Antiepileptics: The effect of carbamazepine is enhanced by diltiazem. Increase in circulating carbamazepine levels. It is recommended that the plasma carbamazepine concentrations be assayed and that the dose should be adjusted if necessary. Diltiazem can increase the plasma concentration of phenytoin. The effect of diltiazem can be also reduced by phenytoin and probably by primidone.

Rifampicin: Risk of decrease of diltiazem plasma levels after initiating therapy with rifampicin: The patient should be carefully monitored when initiating or discontinuing rifampicin treatment.

Anti-H2 agents (cimetidine, ranitidine): Increase in plasma diltiazem concentrations. Patients currently receiving diltiazem therapy should be carefully monitored when initiating or discontinuing therapy with anti-H2 agents. An adjustment in diltiazem daily dose may be necessary.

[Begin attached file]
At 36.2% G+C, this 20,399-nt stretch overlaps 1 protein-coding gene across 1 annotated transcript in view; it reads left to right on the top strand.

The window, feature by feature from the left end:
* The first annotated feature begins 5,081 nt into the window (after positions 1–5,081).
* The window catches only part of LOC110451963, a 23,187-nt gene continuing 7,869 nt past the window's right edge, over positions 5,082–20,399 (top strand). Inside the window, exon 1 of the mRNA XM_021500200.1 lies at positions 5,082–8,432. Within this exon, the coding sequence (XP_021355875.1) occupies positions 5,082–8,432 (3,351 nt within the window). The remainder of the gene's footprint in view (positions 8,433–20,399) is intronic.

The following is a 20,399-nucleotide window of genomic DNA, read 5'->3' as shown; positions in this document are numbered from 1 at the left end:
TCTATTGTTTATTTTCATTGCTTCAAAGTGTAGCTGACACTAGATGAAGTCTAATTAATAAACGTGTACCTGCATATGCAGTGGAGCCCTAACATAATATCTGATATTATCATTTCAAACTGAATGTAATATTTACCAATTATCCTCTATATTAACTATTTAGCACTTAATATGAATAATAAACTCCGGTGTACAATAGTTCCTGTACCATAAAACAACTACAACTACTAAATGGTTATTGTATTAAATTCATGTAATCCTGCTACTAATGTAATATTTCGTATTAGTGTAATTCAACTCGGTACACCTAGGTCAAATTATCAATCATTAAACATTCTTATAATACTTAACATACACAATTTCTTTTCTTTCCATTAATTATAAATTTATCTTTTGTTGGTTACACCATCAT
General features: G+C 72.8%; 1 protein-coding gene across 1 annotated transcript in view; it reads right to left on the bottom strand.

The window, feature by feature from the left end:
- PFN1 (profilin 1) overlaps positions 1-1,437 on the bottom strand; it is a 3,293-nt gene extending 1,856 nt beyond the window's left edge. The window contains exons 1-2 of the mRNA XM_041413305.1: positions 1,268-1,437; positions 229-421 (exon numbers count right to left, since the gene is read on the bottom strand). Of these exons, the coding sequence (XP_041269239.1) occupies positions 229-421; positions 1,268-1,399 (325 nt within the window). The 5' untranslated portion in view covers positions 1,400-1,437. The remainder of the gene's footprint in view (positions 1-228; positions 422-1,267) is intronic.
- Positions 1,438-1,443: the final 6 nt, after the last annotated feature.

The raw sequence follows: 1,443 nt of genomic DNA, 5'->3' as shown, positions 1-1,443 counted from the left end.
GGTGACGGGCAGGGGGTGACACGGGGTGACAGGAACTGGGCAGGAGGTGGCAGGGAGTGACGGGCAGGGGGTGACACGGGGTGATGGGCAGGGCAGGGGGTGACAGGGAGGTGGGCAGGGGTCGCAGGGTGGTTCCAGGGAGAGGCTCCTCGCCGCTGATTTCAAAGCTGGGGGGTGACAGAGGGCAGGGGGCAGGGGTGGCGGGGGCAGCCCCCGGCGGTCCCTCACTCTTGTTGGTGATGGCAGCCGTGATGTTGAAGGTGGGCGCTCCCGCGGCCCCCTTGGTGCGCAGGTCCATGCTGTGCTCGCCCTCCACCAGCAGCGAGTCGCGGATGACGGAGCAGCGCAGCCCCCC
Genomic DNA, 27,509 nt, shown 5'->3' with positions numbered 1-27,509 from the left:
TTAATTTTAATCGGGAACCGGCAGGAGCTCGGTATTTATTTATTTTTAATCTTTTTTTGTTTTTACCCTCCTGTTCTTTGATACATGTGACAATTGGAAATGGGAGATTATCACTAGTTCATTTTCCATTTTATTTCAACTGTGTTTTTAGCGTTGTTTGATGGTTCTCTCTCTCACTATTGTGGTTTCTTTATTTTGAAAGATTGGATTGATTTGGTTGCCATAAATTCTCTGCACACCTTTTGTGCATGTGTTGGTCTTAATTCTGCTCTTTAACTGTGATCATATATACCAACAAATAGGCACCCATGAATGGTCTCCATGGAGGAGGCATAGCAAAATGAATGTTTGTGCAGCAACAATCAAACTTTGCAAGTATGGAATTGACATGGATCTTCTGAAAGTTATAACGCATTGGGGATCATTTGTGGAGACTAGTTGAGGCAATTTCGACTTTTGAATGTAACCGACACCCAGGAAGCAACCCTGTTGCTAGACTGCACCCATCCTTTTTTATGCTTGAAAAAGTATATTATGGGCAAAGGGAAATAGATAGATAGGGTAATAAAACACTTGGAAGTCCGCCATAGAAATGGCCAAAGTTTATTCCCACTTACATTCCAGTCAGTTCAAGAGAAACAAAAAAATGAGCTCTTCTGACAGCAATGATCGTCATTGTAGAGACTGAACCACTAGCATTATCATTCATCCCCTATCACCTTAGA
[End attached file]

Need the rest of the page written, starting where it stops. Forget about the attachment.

Immunosuppressants: Increase in circulating ciclosporin levels: It is recommended that the ciclosporin dose be reduced, renal function be monitored, circulating ciclosporin levels be assayed and that the dose should be adjusted during combined therapy and after its discontinuation. The plasma concentrations of sirolimus, tacrolimus and everolimus may be increased by diltiazem.

Antivirals: Plasma concentration of diltiazem increased by atazanavir (reduce dose of diltiazem); plasma concentration of calcium-channel blockers possibly increased by ritonavir.

Barbiturates: Effects of diltiazem probably reduced by barbiturates.

Cilostazol: Diltiazem increases the plasma concentration of cilostazol - avoid concomitant use.